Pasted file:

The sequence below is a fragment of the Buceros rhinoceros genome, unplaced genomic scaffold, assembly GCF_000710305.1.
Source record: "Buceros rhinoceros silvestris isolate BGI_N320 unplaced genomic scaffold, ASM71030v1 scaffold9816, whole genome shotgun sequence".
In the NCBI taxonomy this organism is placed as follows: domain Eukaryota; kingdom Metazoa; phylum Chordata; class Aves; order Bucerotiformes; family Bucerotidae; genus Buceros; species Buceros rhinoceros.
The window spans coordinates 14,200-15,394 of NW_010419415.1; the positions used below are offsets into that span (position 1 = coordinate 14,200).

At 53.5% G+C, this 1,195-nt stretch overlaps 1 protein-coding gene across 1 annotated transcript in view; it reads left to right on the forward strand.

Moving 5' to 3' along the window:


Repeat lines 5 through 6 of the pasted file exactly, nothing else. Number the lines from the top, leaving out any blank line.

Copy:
At 53.5% G+C, this 1,195-nt stretch overlaps 1 protein-coding gene across 1 annotated transcript in view; it reads left to right on the forward strand.

Moving 5' to 3' along the window: